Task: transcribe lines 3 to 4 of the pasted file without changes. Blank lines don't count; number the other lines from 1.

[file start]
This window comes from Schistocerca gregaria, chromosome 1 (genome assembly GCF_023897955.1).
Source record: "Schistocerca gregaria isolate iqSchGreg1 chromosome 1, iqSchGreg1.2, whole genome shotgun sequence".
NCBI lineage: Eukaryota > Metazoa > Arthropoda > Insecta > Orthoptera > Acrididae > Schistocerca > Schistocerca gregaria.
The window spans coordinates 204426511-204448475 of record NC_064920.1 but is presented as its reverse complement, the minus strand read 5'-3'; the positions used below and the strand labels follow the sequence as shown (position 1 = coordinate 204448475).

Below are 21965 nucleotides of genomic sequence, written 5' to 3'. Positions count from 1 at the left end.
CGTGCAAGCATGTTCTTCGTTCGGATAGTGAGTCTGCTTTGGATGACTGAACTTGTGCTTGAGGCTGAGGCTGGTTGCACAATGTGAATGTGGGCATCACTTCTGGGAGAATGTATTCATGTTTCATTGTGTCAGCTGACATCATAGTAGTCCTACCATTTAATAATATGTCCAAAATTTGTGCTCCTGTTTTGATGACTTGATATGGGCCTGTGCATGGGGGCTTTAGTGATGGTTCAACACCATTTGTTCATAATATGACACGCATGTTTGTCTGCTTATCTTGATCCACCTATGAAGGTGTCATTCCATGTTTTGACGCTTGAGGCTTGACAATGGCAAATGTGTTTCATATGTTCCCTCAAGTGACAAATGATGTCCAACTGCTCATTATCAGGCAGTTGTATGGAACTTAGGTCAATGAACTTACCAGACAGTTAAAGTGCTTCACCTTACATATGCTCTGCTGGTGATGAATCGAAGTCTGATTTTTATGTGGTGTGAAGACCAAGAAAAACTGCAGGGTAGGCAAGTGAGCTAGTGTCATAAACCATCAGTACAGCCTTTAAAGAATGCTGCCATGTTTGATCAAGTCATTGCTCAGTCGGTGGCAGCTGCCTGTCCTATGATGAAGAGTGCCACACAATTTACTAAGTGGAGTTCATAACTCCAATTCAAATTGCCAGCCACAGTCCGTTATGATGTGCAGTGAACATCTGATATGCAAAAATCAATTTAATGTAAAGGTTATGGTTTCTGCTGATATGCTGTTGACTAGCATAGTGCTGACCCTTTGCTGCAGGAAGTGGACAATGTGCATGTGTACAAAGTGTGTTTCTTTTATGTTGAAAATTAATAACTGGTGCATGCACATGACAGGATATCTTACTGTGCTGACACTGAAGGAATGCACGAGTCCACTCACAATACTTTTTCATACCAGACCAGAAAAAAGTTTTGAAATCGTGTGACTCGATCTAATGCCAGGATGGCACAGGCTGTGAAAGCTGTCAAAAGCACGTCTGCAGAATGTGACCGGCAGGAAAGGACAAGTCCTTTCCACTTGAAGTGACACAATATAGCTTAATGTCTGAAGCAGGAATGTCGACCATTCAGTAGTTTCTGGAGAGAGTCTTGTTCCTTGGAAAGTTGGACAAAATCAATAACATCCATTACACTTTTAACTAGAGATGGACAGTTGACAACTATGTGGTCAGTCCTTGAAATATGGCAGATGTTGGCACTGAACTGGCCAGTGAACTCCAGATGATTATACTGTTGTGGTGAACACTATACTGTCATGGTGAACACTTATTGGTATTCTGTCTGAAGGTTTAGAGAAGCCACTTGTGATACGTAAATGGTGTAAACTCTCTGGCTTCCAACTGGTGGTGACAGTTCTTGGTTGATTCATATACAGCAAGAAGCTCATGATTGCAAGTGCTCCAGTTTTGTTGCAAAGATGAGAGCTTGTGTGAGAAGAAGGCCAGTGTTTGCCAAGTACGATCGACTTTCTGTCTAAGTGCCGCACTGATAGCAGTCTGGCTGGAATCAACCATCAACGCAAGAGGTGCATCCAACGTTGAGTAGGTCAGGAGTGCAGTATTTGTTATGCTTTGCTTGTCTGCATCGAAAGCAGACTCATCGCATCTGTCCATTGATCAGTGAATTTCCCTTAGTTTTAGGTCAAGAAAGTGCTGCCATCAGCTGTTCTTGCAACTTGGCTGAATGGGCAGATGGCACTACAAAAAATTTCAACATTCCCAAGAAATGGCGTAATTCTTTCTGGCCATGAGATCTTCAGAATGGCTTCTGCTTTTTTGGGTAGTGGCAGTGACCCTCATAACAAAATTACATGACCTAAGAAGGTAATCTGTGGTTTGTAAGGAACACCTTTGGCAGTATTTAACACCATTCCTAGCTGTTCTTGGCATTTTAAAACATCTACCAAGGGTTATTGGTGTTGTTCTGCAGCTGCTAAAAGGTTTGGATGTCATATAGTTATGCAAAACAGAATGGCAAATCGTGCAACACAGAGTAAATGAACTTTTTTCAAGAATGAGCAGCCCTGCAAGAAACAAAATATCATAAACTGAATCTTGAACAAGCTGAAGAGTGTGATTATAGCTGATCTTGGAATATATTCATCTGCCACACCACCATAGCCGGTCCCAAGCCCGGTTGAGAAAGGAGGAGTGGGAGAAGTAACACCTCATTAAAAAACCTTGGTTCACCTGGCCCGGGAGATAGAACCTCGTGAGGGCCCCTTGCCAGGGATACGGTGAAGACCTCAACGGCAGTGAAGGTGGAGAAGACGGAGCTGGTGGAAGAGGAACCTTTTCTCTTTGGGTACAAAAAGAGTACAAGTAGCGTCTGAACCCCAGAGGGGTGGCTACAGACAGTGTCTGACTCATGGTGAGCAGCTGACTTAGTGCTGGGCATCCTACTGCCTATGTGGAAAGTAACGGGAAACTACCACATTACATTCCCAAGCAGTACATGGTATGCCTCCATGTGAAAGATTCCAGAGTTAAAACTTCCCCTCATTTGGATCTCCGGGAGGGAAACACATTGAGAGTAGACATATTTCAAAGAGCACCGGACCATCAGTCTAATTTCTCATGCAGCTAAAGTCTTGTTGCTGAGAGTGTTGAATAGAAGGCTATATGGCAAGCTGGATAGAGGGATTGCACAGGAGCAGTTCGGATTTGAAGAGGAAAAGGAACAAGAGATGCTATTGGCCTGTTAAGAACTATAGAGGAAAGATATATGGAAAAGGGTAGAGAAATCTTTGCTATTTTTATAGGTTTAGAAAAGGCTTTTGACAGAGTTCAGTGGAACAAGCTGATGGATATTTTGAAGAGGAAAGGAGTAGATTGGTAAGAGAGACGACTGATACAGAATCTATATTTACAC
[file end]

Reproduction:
NCBI lineage: Eukaryota > Metazoa > Arthropoda > Insecta > Orthoptera > Acrididae > Schistocerca > Schistocerca gregaria.
The window spans coordinates 204426511-204448475 of record NC_064920.1 but is presented as its reverse complement, the minus strand read 5'-3'; the positions used below and the strand labels follow the sequence as shown (position 1 = coordinate 204448475).